This is an extension on the main concept: Creativity. For more on the concept itself, click here.
There exist multiple analogies for defining creativity: some more ridiculous than others. They all work just the same as long as they fit our semantics: how we view the world according to our perspectives, our metaphors, and the extent of our imaginations.
It's possible to train your creativity too! We need to, especially when it comes to all things memory-related. An example is creating a marker for an intangible concept. What's harder than visualising something that can't be sensed with our bodily senses? No color, no shape, smell, taste or what-have-you. There are no physical attributes, so we paint a picture instead with our creativity.
To do so, there are some mindsets, myths and thoughts to address before we begin:
Myths to Address
Training your creativity is impossible.
It is possible. It all depends on your information diet, available frameworks and the imagery YOU allow into your imaginary domain.
Training one's creativity cannot be systematic, it must be spontaneous.
I disagree with this; Creativity can be systematic. What attracts our perception of its spontaneity are epiphanies and muses: we think those encompass all of our creative moments.
But there is such a thing as steady creativity.
If we increase our surface area of creativity by training it over time, we increase the chances of spontaneous epiphanies and sudden bursts of creative energy to arrive at our door. It can knock in two ways: a steady stream or a sudden muse. We want both.
Mindsets to hold
- Do bad, fast, wrong.
From an article by [[Ali Abdaal]]:
Write fast, write bad, and write wrong. Terrible style, terrible grammar, terrible word choice, wrong facts, and that liberates you. That liberates you to follow the narrative thread and just keep going and going with it.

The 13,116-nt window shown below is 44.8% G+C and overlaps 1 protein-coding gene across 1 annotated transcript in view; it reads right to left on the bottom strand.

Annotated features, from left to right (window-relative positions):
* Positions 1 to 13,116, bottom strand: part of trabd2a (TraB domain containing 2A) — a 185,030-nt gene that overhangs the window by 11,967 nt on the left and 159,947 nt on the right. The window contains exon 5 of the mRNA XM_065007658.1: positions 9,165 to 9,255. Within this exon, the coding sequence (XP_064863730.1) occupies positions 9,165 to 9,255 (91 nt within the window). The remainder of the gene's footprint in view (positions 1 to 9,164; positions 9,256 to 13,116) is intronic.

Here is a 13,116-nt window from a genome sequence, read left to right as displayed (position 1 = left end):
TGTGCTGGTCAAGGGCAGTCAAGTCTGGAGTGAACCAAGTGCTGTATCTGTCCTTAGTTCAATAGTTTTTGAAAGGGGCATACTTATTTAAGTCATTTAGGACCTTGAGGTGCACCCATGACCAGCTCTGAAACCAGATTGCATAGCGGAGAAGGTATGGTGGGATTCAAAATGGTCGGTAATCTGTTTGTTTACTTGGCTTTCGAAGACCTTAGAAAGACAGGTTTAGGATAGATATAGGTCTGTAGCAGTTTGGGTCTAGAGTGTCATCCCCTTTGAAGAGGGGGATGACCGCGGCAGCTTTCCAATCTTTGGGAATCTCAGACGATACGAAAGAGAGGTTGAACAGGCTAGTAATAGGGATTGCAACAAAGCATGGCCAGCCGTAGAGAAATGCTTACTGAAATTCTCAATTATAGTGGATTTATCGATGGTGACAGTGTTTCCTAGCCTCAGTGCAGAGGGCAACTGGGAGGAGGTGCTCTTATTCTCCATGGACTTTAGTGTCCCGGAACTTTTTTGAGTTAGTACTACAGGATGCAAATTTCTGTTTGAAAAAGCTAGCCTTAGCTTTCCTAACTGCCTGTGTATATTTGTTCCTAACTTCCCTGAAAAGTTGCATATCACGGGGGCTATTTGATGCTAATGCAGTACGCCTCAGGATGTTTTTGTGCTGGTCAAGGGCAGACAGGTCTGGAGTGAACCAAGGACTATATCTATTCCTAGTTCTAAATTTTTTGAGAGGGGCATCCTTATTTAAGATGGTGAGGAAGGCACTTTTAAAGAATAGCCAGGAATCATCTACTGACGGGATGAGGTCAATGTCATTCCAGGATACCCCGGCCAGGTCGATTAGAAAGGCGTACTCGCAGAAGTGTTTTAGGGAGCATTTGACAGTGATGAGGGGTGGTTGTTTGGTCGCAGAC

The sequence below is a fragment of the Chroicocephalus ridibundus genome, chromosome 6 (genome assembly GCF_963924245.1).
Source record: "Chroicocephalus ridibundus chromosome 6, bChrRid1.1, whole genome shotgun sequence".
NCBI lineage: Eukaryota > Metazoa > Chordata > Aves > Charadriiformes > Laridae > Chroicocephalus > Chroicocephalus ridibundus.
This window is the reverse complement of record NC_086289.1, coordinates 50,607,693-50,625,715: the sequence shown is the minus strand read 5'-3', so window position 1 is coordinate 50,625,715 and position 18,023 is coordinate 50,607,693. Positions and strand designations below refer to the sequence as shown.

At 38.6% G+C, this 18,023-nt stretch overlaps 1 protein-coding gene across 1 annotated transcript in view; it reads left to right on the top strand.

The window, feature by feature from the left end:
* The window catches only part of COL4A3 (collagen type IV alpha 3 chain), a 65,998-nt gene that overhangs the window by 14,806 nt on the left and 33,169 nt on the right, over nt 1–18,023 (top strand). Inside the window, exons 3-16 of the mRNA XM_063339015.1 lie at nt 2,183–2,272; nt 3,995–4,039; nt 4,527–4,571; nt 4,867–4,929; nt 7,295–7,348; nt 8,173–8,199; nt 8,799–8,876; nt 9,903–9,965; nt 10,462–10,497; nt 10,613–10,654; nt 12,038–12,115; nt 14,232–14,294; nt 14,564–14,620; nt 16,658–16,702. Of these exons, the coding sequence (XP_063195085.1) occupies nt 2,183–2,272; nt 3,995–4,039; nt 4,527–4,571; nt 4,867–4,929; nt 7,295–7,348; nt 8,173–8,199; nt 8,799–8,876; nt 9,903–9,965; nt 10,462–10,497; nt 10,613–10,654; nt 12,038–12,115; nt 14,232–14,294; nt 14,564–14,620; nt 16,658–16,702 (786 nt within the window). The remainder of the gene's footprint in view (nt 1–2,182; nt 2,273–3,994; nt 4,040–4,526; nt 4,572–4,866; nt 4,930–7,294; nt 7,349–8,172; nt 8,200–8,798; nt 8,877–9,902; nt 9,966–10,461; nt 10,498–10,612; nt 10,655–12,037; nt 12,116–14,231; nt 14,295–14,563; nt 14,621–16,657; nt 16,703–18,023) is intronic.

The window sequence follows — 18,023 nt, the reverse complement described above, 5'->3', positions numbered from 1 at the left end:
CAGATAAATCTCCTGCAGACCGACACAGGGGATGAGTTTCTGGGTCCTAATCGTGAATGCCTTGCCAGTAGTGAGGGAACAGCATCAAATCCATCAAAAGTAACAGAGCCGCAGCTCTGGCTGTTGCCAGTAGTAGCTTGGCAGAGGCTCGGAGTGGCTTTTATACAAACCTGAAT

- Accept everything you create (on lowering expectations).
Not everything you make is a masterpiece, and that is okay. Eventually, all that material will be the foundation for something legendary further down the line. Remember, writers are blacksmiths of thoughts.
Other than the [[Table of Contents (TOC)]] method as a standard, here are a few more below:
Creativity requires a trigger before it can be initiated. As an analogy, think of a 100m race. The race won't start until the gun goes off. It doesn't matter how fast the runner is, there is no race until the race starts.
In parallel, we can intentionally manifest triggers in front of us: These are writing prompts to get our creative engines starting. Some example prompts:
Write a phrase, any phrase:
- Write something logical about it (explaining the present)
- Write something emotionally about it (explaining the past, if relevant)
- Write something imaginary about it (explaining what doesn't exist)
- Describe a conversation with a shadow partner to see where that might go
COT stands for Character-Object-Theme. Pick a random one of each and write a story connecting the three of them together.
As an example, according to the Livestream where I explored this section, I wrote down the following: Red Tiger-Broadsword-Honor.
I wrote the following:
Red Tiger, animal species that is king of the jungle, finds a broadsword in there. Signs of human contact. Background of story: humans are extinct, long-lost war between animal kingdom and society. Broadsword is a sign of humans making a comeback. Red tiger warns family - they refuse to listen to him, maintain their honor as protectors of the jungle and refuse to participate in their daily events. The whole jungle gets destroyed because of human attack
More Equals More
According to Aravind Balla's words in the Creativity alloy post:
I always thought it as a muscle. But perspective changed when when I read [[Big Magic]]. It's an energy that comes to you.
If it's defined as an energy in this context: How do we train our ability to gain more energy to come to us?
One way as stated earlier, is to increase the surface area of available creativity to come to us; not to hesitate when doing something creative to become even more creative. As a byproduct, we train our creativity (that was a mouthful).
Such is the flywheel of the Body of Work model: Doing creative things attracts more creative opportunities.